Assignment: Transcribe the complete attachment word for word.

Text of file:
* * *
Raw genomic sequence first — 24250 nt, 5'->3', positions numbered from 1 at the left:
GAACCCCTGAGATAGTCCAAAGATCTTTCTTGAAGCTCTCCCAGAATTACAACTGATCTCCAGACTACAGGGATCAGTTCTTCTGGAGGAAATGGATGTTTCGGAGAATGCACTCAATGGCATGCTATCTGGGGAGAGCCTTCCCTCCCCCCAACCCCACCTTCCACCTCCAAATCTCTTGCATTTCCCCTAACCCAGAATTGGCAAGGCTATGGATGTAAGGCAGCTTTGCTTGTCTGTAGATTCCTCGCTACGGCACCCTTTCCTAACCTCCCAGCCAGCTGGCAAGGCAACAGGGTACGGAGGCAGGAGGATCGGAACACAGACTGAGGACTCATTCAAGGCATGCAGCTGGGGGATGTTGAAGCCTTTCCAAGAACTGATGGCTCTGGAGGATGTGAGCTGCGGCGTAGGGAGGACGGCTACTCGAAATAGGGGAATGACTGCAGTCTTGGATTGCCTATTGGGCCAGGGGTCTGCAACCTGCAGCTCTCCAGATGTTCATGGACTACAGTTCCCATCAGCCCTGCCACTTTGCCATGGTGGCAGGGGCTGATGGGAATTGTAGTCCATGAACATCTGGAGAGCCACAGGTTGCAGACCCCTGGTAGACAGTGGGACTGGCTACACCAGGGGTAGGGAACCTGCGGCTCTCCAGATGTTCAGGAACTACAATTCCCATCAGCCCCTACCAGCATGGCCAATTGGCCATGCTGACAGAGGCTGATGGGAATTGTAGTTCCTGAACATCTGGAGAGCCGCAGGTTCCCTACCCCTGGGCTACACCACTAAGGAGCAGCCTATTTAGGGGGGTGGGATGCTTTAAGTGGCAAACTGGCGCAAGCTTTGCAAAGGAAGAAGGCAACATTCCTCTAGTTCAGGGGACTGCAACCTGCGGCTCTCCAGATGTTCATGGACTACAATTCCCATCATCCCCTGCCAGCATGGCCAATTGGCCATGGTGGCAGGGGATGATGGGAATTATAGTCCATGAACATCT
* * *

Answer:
Raw genomic sequence first — 24250 nt, 5'->3', positions numbered from 1 at the left:
GAACCCCTGAGATAGTCCAAAGATCTTTCTTGAAGCTCTCCCAGAATTACAACTGATCTCCAGACTACAGGGATCAGTTCTTCTGGAGGAAATGGATGTTTCGGAGAATGCACTCAATGGCATGCTATCTGGGGAGAGCCTTCCCTCCCCCCAACCCCACCTTCCACCTCCAAATCTCTTGCATTTCCCCTAACCCAGAATTGGCAAGGCTATGGATGTAAGGCAGCTTTGCTTGTCTGTAGATTCCTCGCTACGGCACCCTTTCCTAACCTCCCAGCCAGCTGGCAAGGCAACAGGGTACGGAGGCAGGAGGATCGGAACACAGACTGAGGACTCATTCAAGGCATGCAGCTGGGGGATGTTGAAGCCTTTCCAAGAACTGATGGCTCTGGAGGATGTGAGCTGCGGCGTAGGGAGGACGGCTACTCGAAATAGGGGAATGACTGCAGTCTTGGATTGCCTATTGGGCCAGGGGTCTGCAACCTGCAGCTCTCCAGATGTTCATGGACTACAGTTCCCATCAGCCCTGCCACTTTGCCATGGTGGCAGGGGCTGATGGGAATTGTAGTCCATGAACATCTGGAGAGCCACAGGTTGCAGACCCCTGGTAGACAGTGGGACTGGCTACACCAGGGGTAGGGAACCTGCGGCTCTCCAGATGTTCAGGAACTACAATTCCCATCAGCCCCTACCAGCATGGCCAATTGGCCATGCTGACAGAGGCTGATGGGAATTGTAGTTCCTGAACATCTGGAGAGCCGCAGGTTCCCTACCCCTGGGCTACACCACTAAGGAGCAGCCTATTTAGGGGGGTGGGATGCTTTAAGTGGCAAACTGGCGCAAGCTTTGCAAAGGAAGAAGGCAACATTCCTCTAGTTCAGGGGACTGCAACCTGCGGCTCTCCAGATGTTCATGGACTACAATTCCCATCATCCCCTGCCAGCATGGCCAATTGGCCATGGTGGCAGGGGATGATGGGAATTATAGTCCATGAACATCT